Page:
A pile of hooey served up with a side of bogus The Full Monty working-class pep, Kinky Boots also asks: How many clichés can a filmmaker pile into one character before audiences cry, “Enough”? The answer appears to be, the more the merrier.
And so Kinky Boots’ saucy London drag queen, Lola (Chiwetel Ejiofor), is less recognizably human than a RuPaul-ed Green Mile-ish black savior of feckless white folks—in this case, setting straight the screwed-up life of po-faced shoemaker’s son Charlie (Joel Edgerton). Á la The Adventures of Priscilla, Queen of the Desert, Lola’s sheer trannieness fills her with inhuman pluck and the usual sassy drag-queen wisdom regarding life, passion, and fashion. Taking a more cynical tip from what we can only assume caused the mind-bogglingly superior Breakfast on Pluto to make bupkis at the box office, Kinky hedges on not losing straight audience sympathy by having Lola avoid doing anything so unseemly as being actively, well, sexual. What makes this sexless cipher even moderately tolerable is Ejiofor.
How frickin’ charming and reasonable—two key ingredients in being seductive—is Ejiofor? Take a gander at his work in Joss Whedon’s Serenity, where his heartless assassin admits to killing women and children with such civilized, charismatic suavity that you could be forgiven for thinking, “Well, that’s a valid response.” In Kinky, Ejiofor brings that same quality to Lola, along with a glamour and sheer thereness that the movie doesn’t warrant.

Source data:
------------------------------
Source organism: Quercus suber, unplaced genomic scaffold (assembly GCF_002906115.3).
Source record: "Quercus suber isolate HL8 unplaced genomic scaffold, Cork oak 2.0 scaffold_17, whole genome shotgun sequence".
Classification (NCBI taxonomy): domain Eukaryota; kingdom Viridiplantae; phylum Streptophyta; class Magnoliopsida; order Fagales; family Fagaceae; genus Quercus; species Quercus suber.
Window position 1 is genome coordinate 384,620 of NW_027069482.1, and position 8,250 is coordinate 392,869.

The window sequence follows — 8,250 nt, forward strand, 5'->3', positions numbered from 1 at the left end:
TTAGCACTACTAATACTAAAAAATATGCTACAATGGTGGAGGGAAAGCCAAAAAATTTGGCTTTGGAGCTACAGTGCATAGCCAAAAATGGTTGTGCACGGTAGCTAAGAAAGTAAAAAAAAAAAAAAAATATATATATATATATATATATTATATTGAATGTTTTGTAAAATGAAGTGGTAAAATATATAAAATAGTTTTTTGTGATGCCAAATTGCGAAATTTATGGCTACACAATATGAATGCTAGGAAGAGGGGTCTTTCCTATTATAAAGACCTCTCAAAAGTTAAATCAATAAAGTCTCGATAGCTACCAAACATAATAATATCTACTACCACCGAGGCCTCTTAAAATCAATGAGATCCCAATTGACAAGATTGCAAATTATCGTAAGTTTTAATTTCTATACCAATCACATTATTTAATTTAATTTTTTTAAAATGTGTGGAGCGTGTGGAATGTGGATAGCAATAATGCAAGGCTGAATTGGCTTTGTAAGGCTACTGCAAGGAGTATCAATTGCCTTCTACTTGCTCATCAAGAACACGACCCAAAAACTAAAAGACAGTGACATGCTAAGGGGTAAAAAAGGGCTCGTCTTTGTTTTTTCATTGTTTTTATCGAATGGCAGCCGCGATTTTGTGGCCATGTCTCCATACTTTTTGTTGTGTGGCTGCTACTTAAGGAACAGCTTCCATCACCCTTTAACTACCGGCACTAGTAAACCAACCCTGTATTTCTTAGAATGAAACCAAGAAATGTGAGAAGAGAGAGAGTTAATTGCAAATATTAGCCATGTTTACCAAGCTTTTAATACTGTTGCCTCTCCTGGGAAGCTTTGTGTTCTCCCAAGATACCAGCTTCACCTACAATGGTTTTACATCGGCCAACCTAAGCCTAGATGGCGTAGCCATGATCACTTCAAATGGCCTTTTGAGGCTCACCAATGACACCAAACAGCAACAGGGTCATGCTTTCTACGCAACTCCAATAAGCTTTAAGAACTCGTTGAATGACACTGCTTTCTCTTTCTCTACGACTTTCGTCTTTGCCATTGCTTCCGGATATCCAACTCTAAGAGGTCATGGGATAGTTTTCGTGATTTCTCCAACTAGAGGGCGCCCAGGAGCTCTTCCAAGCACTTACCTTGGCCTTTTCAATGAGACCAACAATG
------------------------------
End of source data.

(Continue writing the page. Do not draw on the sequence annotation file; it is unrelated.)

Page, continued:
Speaking of the movie he’s trapped in: After Charlie suffers the death of his dad, he must decide whether to somehow save the family business of making wingtips or move to London with his incredibly annoying yuppie girlfriend. Setting a new land-speed record for telegraphing a movie’s entire plot, Charlie promptly gets beat up trying to save Lola from some thugs, waking up to stare at her saucy, if poorly made, thigh-high slut boots.
With help from his lovably peppy co-worker Lauren (Sarah-Jane Potts), Charlie decides that transsexual footgear is a terrific niche market, and before you can sing “La-la-la-la-Lola,” the factory is being retooled to render the featured drag queen’s footwear designs for an all-important Milan shoe show.
As though designed by a cabal of market-savvy Cylons after taking in a Robert McKee screenwriting course, and directed in similarly mechanical manner by Julian Jarrold, Kinky grinds through its designated plot points. We see Lola win a working-class lout’s respect, help Charlie redefine manhood, and teach the shoe-factory workers resilience.
What we don’t see is Lola, as a person with goals and desires of her own, some flashbacks to childhood memories of a scold father not withstanding. Considering what an oft-plumy sweat Ejiofor breaks, that’s kind of a drag.